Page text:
Having had some rewarding returns from my holdings which focus on hydrogen such as AFC Energy and ITM Power, I decided to add Ceres Power to my portfolio earlier this year. Timing is not my strong point and the shares slumped from my purchase price of 427p down to 260p in March but have since seen a strong recovery and reached an all-time high point of 630p in July.
Ceres is another AIM-listed company. It is a world leader in low cost, next generation fuel cell technology which can facilitate the transition to zero-carbon emissions. The technology can be used in a variety of applications - transport, industry, data centres and home heating.
Fuel cell technology is already a core component of energy strategies in Japan, Korea, Germany and the US. Ceres are working with global leaders such as Bosch to embed their technology in mass market products. The stationary global fuel-cell market is estimated to be worth over $40bn by 2030.
In November 2019, the company announced its first zero-emission combined heat and power system designed exclusively for use with hydrogen fuel. The system can operate on all forms of hydrogen but the CHP technology running on hydrogen from renewables such as wind/solar offers a solution to tackling climate change and air pollution.
In January 2020, German engineering giant Bosch increased its holding in Ceres from 4% to 18% citing their steel fuel cell technology as potentially the best in the business. Bosch say the market for the fuel-cell power station could be worth €20bn by 2030. Other partners include China's engines giant Weichai Power who hold a 20% equity stake.
The company has licence agreements signed up with four of the world's largest engineering and power companies including Japan's Miura and Doosan of S. Korea who are a global leader in the stationary fuel-cell market.
The company has today released results for the full year to end June 2020 (link via Investegate).
Ceres is growing quickly. Generating income of just under £1m in 2015, they have increased revenues significantly in recent years. Over the past 12 months revenues increased by 21% to £19.9m (2019 £16.4m). Obviously the Covid-19 pandemic has impacted over the last quarter however the full onsite team returned in May and a record number of units were produced and shipped to customers in June.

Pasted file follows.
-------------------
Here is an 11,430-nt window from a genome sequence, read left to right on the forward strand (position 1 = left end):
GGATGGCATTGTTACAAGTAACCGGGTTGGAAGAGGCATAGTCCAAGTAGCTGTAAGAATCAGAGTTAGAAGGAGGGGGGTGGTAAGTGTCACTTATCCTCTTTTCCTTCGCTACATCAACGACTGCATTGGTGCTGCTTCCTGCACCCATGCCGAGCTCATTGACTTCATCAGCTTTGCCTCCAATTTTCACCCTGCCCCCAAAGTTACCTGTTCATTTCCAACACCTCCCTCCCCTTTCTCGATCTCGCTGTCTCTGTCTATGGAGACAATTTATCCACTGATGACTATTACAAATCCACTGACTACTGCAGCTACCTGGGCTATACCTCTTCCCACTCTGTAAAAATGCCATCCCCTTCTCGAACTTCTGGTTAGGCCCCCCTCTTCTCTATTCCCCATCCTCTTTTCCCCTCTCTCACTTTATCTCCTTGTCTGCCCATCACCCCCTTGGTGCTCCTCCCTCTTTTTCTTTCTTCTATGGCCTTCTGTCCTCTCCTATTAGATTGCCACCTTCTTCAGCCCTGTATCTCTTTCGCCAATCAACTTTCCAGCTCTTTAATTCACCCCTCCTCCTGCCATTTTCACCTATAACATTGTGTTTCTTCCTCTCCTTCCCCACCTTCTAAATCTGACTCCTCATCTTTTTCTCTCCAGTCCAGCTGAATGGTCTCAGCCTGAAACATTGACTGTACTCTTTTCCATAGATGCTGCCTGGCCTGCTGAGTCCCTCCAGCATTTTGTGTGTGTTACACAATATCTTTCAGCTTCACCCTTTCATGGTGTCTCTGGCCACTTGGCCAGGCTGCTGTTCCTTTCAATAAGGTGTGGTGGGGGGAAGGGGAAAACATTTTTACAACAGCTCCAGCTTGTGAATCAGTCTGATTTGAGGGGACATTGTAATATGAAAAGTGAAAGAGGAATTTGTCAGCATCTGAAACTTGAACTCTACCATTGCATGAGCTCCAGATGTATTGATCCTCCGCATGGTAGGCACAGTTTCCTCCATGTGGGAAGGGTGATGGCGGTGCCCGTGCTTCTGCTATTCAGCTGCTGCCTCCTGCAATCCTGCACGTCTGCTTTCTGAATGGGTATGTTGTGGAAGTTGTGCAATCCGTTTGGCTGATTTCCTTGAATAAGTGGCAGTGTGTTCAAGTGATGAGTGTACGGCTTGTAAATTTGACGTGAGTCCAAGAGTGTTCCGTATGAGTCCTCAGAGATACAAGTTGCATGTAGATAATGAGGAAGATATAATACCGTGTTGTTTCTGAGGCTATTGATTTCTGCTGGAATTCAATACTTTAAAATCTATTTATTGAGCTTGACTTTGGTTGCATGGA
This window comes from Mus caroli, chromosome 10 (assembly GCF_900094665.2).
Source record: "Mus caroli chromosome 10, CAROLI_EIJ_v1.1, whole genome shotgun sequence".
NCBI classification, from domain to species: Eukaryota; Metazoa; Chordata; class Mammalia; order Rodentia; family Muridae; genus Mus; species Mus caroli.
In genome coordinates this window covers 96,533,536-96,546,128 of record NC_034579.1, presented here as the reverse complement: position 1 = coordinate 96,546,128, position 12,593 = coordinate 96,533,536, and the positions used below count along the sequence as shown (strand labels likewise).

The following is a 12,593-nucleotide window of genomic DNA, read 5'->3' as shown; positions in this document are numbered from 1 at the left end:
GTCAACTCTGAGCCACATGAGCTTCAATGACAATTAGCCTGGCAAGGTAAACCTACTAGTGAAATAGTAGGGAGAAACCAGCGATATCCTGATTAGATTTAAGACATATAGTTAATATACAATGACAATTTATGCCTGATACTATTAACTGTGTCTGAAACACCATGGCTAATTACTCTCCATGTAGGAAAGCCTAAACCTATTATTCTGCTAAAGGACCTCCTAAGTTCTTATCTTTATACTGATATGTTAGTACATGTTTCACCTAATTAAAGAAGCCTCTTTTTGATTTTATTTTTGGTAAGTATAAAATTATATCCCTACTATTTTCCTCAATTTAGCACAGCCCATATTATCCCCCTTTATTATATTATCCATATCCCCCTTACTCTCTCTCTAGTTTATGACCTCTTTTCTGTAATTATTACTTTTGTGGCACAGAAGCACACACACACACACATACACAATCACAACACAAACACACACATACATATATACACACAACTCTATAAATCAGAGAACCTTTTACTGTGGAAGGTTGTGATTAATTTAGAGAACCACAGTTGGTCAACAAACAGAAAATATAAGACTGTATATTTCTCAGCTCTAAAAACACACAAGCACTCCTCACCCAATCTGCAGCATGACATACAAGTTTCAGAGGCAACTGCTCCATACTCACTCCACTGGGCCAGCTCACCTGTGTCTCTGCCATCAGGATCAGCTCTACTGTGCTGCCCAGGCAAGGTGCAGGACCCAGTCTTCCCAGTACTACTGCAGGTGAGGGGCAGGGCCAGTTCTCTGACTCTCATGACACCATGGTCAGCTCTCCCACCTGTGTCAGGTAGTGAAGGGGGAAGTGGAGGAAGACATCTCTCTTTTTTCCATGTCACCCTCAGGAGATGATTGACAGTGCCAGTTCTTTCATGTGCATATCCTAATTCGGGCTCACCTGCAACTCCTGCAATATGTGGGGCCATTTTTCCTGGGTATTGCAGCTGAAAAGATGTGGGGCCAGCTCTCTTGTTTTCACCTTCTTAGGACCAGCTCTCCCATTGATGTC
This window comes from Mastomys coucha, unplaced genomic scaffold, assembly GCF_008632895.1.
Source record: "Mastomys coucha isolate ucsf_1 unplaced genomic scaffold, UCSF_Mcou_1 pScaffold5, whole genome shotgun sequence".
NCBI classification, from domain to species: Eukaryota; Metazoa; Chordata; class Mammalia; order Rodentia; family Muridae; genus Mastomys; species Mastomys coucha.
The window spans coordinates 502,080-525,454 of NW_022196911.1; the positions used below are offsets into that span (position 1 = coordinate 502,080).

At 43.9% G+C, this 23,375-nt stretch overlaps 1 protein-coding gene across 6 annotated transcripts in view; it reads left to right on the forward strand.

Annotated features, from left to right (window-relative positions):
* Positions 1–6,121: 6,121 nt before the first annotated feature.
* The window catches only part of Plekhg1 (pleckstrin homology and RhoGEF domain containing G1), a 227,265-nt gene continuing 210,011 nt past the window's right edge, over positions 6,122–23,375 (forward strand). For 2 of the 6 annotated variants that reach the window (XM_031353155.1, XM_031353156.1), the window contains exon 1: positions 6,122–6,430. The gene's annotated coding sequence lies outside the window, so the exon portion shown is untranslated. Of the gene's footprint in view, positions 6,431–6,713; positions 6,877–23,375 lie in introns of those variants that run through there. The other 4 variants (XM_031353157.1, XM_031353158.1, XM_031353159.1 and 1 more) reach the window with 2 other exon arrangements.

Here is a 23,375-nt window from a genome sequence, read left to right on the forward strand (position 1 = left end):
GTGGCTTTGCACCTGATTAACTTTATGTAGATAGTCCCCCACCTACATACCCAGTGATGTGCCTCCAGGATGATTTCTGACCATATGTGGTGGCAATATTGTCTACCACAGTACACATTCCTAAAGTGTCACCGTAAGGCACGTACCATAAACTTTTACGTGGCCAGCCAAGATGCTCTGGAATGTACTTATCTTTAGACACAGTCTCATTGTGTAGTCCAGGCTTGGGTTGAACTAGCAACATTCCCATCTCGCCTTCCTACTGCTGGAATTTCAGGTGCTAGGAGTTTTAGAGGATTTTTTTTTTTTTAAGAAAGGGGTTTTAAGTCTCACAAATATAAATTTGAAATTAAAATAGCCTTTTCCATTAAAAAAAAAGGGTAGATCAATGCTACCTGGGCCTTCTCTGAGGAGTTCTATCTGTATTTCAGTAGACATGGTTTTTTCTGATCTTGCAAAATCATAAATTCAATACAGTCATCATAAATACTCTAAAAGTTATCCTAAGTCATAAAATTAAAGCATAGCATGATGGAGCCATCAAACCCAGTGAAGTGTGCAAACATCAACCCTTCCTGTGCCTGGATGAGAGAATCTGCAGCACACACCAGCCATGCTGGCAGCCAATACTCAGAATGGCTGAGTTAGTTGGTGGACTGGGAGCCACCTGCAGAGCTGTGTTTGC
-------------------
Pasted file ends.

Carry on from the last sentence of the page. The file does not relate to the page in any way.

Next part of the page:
However, although growing rapidly, they are yet to convert the potential into profits for shareholders. For the last full year to June 2020 the loss was -£6.5m compared to a loss of -£5.9m the previous year. This is partly due to increased investment into electrolysis and the manufacture of green hydrogen.
The company has a strong balance sheet with no debt and cash in the bank of £108 million.
Commenting on the results, CEO Phil Caldwell said:
"The urgency for climate action continues to drive the global demand for clean energy technologies, and our strategy of licensing to global partners, with a leading position in their products and markets, continues to be highly successful. "Despite the disruption from Covid we have delivered a solid set of results, with continued revenue growth and sector leading margins. This is driven by good progress with our customer programmes and increased manufacturing output thanks to the hard work of the entire Ceres team.
"Trading since the period end has remained strong with good commercial progress with our partners globally. Bosch has now installed prototype products of its 10kW system utilising Ceres' technology at five locations in Germany while, despite an initial delay in the early part of 2020 due to the pandemic, good progress is now being made to validate Ceres' technology for transportation applications with Weichai's SOFC team in China.
"These developments, combined with the opportunities from our new, long term growth areas of electrolysis for hydrogen, mean that Ceres is very well positioned to build on the strong momentum generated during the period as we look to play our part in delivering clean energy technology to enable a net zero future."
Whilst there are many companies in the proton membrane fuel cell sector, global companies are signing up solely with Ceres in the solid-oxide fuel cell department where the company is a global market leader.
The company doesn't want to focus on fuel cell manufacturing but rather a technology licensing company working closely with a range of partners who are looking to adapt their business' and address the huge challenges posed by climate change.
Analysts at Berenberg have likened the companies licensing model to ARM Holdings whose RISC technology became the default during the smartphone revolution of the past decade. The broker suggests they could reach 40% to 50% operating margins and generate revenues of £800m each year from licensing agreements with their partners over the coming decade.
|Share Price past 12 months|
I picked up my initial holding for my ISA at the price of 427p and the current price has taken a dip following the results and stands at 540p which gives a market cap. of £950m. I will look to add on any further price weakness in the coming months.
As ever, this article is merely a record of my personal investment decisions and should not be regarded as an endorsement or recommendation... investing in smaller companies can be rewarding but is higher risk - always DYOR!